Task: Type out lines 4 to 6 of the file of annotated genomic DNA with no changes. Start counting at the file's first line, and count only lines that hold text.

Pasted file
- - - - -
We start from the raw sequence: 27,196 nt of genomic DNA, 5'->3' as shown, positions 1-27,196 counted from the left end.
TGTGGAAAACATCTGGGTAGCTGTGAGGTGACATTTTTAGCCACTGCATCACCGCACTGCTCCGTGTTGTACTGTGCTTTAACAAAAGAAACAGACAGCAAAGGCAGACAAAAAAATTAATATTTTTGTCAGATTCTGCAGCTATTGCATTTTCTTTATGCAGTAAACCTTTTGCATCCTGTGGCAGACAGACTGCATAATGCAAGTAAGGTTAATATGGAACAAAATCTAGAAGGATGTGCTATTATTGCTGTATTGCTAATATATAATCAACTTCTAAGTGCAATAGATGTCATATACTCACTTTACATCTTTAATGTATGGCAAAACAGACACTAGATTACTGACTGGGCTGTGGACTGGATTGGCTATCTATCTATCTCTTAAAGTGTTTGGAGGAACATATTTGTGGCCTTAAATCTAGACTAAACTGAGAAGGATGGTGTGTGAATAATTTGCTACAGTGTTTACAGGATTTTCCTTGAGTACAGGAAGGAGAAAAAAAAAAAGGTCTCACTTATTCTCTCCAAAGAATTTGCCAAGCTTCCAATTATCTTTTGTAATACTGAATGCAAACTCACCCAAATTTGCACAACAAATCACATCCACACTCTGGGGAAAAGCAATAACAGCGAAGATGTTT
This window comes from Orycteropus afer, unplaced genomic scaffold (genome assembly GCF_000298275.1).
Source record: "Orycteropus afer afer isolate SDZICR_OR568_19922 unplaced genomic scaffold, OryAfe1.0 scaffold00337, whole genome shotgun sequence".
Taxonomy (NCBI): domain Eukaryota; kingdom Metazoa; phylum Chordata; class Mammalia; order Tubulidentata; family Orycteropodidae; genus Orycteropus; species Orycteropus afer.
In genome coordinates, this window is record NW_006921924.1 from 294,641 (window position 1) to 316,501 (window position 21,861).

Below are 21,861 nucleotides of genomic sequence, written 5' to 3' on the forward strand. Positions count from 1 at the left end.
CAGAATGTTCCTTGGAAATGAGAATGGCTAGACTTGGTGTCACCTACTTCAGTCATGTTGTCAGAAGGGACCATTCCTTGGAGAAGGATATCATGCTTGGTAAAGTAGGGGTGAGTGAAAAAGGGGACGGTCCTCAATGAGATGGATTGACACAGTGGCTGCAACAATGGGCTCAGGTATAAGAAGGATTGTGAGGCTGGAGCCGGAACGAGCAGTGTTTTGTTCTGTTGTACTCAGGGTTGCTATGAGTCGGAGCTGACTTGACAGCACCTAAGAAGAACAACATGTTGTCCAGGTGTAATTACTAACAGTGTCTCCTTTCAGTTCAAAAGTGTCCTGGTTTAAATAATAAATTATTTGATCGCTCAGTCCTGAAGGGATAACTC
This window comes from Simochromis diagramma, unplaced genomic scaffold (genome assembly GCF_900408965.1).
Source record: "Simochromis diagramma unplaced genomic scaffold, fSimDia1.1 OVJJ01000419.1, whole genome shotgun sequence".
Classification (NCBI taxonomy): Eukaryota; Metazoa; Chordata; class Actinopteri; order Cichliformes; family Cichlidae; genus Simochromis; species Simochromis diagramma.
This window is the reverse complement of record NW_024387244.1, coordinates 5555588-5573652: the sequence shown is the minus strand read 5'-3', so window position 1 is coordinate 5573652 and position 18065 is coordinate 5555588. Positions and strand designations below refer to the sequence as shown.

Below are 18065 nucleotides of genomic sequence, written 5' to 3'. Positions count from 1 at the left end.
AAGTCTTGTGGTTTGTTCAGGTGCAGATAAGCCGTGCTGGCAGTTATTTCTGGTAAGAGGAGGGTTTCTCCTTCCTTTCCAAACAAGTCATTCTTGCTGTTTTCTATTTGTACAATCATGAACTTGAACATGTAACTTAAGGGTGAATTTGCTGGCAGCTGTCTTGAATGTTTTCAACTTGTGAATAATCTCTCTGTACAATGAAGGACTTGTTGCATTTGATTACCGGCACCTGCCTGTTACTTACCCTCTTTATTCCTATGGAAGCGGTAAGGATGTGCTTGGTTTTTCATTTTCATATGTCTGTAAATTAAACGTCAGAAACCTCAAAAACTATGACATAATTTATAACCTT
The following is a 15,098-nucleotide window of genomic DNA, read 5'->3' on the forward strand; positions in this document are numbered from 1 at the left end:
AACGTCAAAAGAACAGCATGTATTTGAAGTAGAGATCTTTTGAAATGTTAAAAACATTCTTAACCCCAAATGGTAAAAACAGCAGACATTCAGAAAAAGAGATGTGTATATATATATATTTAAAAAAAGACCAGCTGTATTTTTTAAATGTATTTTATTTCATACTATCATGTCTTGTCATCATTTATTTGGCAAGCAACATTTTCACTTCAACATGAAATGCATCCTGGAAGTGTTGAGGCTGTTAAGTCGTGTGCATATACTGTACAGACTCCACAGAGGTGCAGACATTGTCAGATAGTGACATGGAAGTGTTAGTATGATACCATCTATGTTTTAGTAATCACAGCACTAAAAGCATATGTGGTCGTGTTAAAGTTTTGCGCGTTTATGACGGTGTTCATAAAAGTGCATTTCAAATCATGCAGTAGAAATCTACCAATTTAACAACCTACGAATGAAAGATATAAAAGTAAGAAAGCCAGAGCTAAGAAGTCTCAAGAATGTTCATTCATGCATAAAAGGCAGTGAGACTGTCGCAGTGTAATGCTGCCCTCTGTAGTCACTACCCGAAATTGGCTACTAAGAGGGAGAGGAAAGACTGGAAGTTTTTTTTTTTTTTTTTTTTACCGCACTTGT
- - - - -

Source record: "Orycteropus afer afer isolate SDZICR_OR568_19922 unplaced genomic scaffold, OryAfe1.0 scaffold00337, whole genome shotgun sequence".
Taxonomy (NCBI): domain Eukaryota; kingdom Metazoa; phylum Chordata; class Mammalia; order Tubulidentata; family Orycteropodidae; genus Orycteropus; species Orycteropus afer.
In genome coordinates, this window is record NW_006921924.1 from 294,641 (window position 1) to 316,501 (window position 21,861).